Caffe to tensorflow Edit

convert Caffe berkeley vision models to tensorflow, which allows easier python based neural networks. , linked from David Silver Three front ends available for tensorflow

resources Edit A curated list of TensorFlow experiments, libraries, and projects.

Yolo Edit

Yolo Detecting vehicles in a video stream is an object detection problem. An object detection problem can be approached as either a classification problem or a regression problem. As a classification problem, the image are divided into small patches, each of which will be run through a classifier to determine whether there are objects in the patch. Then the bounding boxes will be assigned to locate around patches that are classified with high probability of present of an object. In the regression approach, the whole image will be run through a convolutional neural network to directly generate one or more bounding boxes for objects in the images. You only look once, but you reimplement neural nets over and over again. YAD2K is a 90% Keras/10% Tensorflow implementation of YOLO_v2. Original paper: YOLO9000: Better, Faster, Stronger by Joseph Redmond and Ali Farhadi. , , Kernelized correlation filters. Both KCF and DCF outperform top-ranking trackers such as Struck or TLD on a 50 videos benchmark, despite running at hundreds of frames-per-second, and being implemented in a few lines of code. To encourage further developments, our tracking framework was made open-source. is the python port, but C++ is also available. This a linux port of the original code provided by Olga Barinova from the Vision Group at Moscow State University, 2010. Please visit the project website for more details. This derivative work follows the Microsoft Research Shared Source license, which allows only non-comercial usage.(meaning commercial companies will have to pay millions to use it in a commercial product) . The FSF Stallman newspeak(GPL and BSD) on GPL doesn't make it clear that the copyright holders can arbitrarily wave this non commercial restriction if you pay them lots of money. Pedestrians detection using Hough forests is a derivative work from o detect multiple objects of interest, the methods based on Hough transform use non-maxima supression or mode seeking in order to locate and to distinguish peaks in Hough images. Such postprocessing requires tuning of extra parameters and is often fragile, especially when objects of interest tend to be closely located. In the paper, we develop a new probabilistic framework that is in many ways related to Hough transform, sharing its simplicity and wide applicability. At the same time, the framework bypasses the problem of multiple peaks identification in Hough images, and permits detection of multiple objects without invoking nonmaximum suppression heuristics. As a result, the experiments demonstrate a significant improvement in detection accuracy both for the classical task of straight line detection and for a more modern category-level (pedestrian) detection problem.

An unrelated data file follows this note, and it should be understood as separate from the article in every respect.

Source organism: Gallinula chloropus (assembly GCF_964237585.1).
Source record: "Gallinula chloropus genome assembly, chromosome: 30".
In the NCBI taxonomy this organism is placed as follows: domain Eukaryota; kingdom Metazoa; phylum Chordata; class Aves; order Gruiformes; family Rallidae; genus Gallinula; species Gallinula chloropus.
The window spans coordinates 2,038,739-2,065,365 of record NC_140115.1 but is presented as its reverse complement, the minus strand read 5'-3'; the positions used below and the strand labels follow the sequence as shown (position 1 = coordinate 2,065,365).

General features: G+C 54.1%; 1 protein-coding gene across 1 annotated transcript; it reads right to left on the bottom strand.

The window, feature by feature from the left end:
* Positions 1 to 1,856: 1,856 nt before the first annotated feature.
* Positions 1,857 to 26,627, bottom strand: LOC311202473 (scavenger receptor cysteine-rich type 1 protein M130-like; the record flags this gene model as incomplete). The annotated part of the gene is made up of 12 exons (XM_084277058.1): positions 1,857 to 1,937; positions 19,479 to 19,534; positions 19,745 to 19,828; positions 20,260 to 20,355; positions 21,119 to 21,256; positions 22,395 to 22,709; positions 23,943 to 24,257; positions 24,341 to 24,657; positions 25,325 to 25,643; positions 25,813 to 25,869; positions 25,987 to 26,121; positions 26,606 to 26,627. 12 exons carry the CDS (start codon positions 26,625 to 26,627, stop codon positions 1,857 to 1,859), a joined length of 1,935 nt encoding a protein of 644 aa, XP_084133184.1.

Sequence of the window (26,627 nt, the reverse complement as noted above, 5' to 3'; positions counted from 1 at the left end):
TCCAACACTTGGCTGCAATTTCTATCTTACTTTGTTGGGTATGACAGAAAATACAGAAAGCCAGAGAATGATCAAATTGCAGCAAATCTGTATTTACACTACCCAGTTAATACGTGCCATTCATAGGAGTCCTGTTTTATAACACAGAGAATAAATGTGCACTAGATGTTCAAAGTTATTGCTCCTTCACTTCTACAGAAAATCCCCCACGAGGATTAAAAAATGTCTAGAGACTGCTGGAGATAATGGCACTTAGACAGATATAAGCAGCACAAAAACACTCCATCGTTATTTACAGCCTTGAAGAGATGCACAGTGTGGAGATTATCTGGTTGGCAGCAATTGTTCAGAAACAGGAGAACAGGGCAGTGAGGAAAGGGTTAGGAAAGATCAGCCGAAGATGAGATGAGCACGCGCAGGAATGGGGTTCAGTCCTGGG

SSD Edit single shot multibox detector. Provides comparable accuracy to explicit region proposal methods (such as Faster R-CNN) but is much faster and thus better suited for real-time applications.

paper Edit We reimplement YOLO, a fast, accurate object detector, in TensorFlow. To perform inference, we leverage weights that were trained for over one week on GPUs using Ima- geNet data, a publicly-available dataset containing several million natural images. We demonstrate the ability to repro- duce detections comparable with the original implementa- tion. We learn the parameters of the network and compare mean average precision computed from pre-trained network parameters. Furthermore, we propose a post-processing scheme to perform real-time object tracking in live video.

Redmon et al. ’s work is especially notable for two major strengths. First, their model solves in an end-to-end fashion what was considered in the not-far-distant past two separate problems in computer vision literature: object detection and object classification. Second, their model presents an efficient solution to an enduring problem in computer vision: how does one go about producing an arbitrary number of detections in an image while using fixed dimensional input, output, and labels? YOLO avoids computationally expensive region proposal steps that detectors like Fast R-CNN[4] and Faster-RCNN[14] require. However, since the time of YOLO’s publication, newer models such as Single-Shot Multi-Box Detectors [9] seem to offer improvement in mAP with reduced GPU inference time [6]. YOLO uses grid cells as anchors to detections, much like Faster R-CNN and Multi-Box.

tutorials Edit Google developer channel. theano tuorial. see basic tensorflow tutorial Siraj Raval

Martin Gorner Edit,

links Edit

  • Pytorch
  • Nervanasys Video activity learning, use neural net to detect a carjacking for example or any other activity.

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